Sorry the quantities and method are so vague! It is a very flexible dish, and I've found that the quantities don't matter much  adjust them to your taste  and the method is also pretty flexible. You can cook this in a saucepan on a stove, or in a pressure cooker (one of my favourite kitchen toys) or in a microwave. It also freezes well so makes great lunches or week night dinners.

Wednesday, September 10, 2014

Charleston, South Carolina

Six years ago this week (has it really been six years?) Andrew and I caught up with two American friends in Charleston, South Carolina. We spent a wonderful few days exploring the city and its surrounds.


We visited Fort Sumter, where the American Civil War began in 1861


Admired the tropical vegetation ...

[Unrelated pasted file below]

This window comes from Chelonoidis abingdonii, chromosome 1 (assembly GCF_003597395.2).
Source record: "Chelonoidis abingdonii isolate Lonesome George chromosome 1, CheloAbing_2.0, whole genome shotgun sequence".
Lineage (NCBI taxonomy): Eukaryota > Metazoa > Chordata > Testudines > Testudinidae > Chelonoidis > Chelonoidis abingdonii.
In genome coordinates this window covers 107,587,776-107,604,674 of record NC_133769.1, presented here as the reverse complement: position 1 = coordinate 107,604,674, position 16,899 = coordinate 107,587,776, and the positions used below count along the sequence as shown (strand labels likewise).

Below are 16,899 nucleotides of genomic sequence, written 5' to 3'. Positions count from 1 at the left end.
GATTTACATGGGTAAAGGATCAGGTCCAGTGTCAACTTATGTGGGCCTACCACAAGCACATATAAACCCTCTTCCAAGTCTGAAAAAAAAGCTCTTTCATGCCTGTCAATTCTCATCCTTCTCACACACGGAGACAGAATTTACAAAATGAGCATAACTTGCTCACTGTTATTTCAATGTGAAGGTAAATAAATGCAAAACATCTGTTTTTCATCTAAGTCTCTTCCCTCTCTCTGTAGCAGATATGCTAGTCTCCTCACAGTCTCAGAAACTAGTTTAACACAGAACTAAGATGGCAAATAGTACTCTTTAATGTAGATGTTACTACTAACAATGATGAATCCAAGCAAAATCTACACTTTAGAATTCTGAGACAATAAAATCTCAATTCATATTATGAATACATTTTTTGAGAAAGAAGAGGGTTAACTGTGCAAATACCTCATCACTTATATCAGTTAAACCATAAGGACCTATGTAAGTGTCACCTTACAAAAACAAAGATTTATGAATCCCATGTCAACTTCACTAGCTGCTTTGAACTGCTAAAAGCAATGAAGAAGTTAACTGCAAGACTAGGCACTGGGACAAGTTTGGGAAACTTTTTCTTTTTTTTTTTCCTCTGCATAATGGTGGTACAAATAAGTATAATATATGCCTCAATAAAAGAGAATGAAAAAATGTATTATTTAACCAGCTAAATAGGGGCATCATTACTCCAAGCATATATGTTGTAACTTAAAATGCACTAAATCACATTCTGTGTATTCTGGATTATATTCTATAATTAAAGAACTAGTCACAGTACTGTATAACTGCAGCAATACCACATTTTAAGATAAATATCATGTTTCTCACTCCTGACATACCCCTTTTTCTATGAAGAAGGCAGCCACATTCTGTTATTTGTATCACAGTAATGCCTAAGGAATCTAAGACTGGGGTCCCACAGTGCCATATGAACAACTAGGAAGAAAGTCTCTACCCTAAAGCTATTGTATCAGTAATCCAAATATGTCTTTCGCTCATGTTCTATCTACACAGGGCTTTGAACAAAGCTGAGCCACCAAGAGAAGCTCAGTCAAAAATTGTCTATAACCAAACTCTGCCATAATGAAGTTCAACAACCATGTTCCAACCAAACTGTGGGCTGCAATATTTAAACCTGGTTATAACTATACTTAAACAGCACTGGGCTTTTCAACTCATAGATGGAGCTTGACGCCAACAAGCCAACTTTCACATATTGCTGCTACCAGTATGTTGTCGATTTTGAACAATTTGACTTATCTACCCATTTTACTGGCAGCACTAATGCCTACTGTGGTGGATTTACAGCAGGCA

... and wildlife at Magnolia Plantation


and marvelled at the gorgeous old houses in the historic district ...


... not to mention the churches

Charleston was a charming city, though we suspect the weather wouldn't suit us. It was autumn [fall], yet still very hot and humid. We also visited the farmers' markets and Charleston City Market, ate at some gorgeous wee cafes, and enjoyed a very upmarket dinner at the fabulous FIG restaurant.

If you want to get a sense of the city but avoid the air miles, may I recommend the tea shop mysteries by Laura Childs? They're set in Charleston and incorporate many local festivals, as well as historical and geographical tidbits. Good fun, if you're a fan of mystery fiction!

Friday, September 05, 2014

The Time Paradox

Just finished reading The Time Paradox: The new psychology of time that will change your life, by Philip Zimbardo and John Boyd. You know what? It has changed my life!